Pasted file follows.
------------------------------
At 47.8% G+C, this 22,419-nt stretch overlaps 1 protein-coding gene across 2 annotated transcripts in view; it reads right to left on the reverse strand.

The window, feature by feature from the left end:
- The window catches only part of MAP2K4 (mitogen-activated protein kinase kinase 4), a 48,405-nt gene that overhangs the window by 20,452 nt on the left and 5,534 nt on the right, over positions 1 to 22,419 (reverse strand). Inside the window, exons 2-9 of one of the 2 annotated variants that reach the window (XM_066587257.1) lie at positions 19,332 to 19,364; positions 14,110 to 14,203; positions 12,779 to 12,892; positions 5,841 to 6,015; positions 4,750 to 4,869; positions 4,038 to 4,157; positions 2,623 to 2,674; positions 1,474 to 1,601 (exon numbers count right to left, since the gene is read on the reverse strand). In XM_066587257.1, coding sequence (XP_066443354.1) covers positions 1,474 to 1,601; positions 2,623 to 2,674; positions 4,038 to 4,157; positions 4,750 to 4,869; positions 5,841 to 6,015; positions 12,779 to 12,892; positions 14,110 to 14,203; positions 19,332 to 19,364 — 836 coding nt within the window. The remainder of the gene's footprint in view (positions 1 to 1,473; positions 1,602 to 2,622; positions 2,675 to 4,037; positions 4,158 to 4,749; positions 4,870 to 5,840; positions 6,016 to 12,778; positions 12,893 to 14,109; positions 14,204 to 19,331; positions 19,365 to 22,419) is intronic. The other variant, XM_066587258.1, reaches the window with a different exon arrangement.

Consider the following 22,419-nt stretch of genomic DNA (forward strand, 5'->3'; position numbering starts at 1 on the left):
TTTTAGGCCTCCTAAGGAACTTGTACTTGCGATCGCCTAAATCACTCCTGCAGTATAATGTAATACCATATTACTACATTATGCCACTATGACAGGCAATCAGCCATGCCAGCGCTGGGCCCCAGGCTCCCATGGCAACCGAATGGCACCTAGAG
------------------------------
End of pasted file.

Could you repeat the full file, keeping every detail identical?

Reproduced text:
At 47.8% G+C, this 22,419-nt stretch overlaps 1 protein-coding gene across 2 annotated transcripts in view; it reads right to left on the reverse strand.

The window, feature by feature from the left end:
- The window catches only part of MAP2K4 (mitogen-activated protein kinase kinase 4), a 48,405-nt gene that overhangs the window by 20,452 nt on the left and 5,534 nt on the right, over positions 1 to 22,419 (reverse strand). Inside the window, exons 2-9 of one of the 2 annotated variants that reach the window (XM_066587257.1) lie at positions 19,332 to 19,364; positions 14,110 to 14,203; positions 12,779 to 12,892; positions 5,841 to 6,015; positions 4,750 to 4,869; positions 4,038 to 4,157; positions 2,623 to 2,674; positions 1,474 to 1,601 (exon numbers count right to left, since the gene is read on the reverse strand). In XM_066587257.1, coding sequence (XP_066443354.1) covers positions 1,474 to 1,601; positions 2,623 to 2,674; positions 4,038 to 4,157; positions 4,750 to 4,869; positions 5,841 to 6,015; positions 12,779 to 12,892; positions 14,110 to 14,203; positions 19,332 to 19,364 — 836 coding nt within the window. The remainder of the gene's footprint in view (positions 1 to 1,473; positions 1,602 to 2,622; positions 2,675 to 4,037; positions 4,158 to 4,749; positions 4,870 to 5,840; positions 6,016 to 12,778; positions 12,893 to 14,109; positions 14,204 to 19,331; positions 19,365 to 22,419) is intronic. The other variant, XM_066587258.1, reaches the window with a different exon arrangement.

Consider the following 22,419-nt stretch of genomic DNA (forward strand, 5'->3'; position numbering starts at 1 on the left):
TTTTAGGCCTCCTAAGGAACTTGTACTTGCGATCGCCTAAATCACTCCTGCAGTATAATGTAATACCATATTACTACATTATGCCACTATGACAGGCAATCAGCCATGCCAGCGCTGGGCCCCAGGCTCCCATGGCAACCGAATGGCACCTAGAG